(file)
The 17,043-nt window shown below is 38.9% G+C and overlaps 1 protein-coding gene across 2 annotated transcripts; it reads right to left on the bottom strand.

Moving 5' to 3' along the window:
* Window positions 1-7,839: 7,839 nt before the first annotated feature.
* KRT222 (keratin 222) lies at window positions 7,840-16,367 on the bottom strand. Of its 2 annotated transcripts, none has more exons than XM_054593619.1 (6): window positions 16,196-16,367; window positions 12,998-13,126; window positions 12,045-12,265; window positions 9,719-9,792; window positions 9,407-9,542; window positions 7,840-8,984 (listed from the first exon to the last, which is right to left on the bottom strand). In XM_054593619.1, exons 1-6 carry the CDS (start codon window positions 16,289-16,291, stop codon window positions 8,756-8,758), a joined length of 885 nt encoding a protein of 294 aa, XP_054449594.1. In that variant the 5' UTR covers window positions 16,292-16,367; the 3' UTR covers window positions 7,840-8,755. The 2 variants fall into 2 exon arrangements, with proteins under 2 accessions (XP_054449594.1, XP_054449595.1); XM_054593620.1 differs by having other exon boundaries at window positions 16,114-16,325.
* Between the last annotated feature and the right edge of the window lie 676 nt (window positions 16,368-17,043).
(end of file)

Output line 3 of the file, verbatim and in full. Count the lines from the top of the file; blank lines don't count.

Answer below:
* Window positions 1-7,839: 7,839 nt before the first annotated feature.